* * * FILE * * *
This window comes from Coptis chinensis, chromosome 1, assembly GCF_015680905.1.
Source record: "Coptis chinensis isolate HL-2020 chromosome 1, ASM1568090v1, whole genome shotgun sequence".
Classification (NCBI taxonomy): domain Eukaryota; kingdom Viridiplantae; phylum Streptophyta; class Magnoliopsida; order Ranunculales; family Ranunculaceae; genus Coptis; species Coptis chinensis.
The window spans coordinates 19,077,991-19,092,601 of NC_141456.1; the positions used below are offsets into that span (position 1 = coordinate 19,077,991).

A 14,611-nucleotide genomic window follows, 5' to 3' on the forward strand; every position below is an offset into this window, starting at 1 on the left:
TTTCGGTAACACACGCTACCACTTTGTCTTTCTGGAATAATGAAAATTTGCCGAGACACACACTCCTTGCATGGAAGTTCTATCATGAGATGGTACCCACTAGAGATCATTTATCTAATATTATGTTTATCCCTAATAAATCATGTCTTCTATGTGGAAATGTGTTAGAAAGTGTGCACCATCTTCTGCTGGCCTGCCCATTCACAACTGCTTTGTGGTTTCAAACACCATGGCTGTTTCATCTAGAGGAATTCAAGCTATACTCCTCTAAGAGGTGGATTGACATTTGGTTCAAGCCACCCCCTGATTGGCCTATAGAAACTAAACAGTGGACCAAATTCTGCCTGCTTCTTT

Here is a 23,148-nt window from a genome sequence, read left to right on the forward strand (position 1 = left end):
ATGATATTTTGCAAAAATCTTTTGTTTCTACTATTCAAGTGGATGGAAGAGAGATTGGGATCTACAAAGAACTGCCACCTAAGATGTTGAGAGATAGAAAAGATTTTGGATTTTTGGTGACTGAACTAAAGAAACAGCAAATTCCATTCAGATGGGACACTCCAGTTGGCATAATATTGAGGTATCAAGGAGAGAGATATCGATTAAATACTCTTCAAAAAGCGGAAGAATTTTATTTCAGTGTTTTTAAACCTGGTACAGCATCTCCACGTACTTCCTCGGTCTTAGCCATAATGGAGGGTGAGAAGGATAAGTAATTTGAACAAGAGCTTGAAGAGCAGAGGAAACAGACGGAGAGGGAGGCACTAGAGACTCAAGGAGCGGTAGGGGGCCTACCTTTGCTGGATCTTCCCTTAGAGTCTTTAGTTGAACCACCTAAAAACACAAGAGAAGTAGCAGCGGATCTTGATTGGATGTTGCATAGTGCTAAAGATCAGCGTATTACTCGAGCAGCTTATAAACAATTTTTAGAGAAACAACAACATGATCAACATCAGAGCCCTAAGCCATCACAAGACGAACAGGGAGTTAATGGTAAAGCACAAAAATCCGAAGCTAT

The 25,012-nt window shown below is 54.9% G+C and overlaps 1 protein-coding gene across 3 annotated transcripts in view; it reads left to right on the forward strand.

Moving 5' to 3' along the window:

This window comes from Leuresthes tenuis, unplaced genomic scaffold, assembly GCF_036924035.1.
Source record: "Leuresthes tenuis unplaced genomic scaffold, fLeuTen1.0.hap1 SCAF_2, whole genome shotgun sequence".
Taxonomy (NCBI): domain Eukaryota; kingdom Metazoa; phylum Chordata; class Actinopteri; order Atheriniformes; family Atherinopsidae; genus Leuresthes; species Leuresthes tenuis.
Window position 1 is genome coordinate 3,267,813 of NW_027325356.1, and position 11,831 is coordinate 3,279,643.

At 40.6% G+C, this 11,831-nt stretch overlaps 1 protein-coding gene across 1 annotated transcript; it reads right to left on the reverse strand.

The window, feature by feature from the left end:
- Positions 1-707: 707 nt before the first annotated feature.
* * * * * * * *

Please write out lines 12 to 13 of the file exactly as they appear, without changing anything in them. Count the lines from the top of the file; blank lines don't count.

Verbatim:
Source record: "Leuresthes tenuis unplaced genomic scaffold, fLeuTen1.0.hap1 SCAF_2, whole genome shotgun sequence".
Taxonomy (NCBI): domain Eukaryota; kingdom Metazoa; phylum Chordata; class Actinopteri; order Atheriniformes; family Atherinopsidae; genus Leuresthes; species Leuresthes tenuis.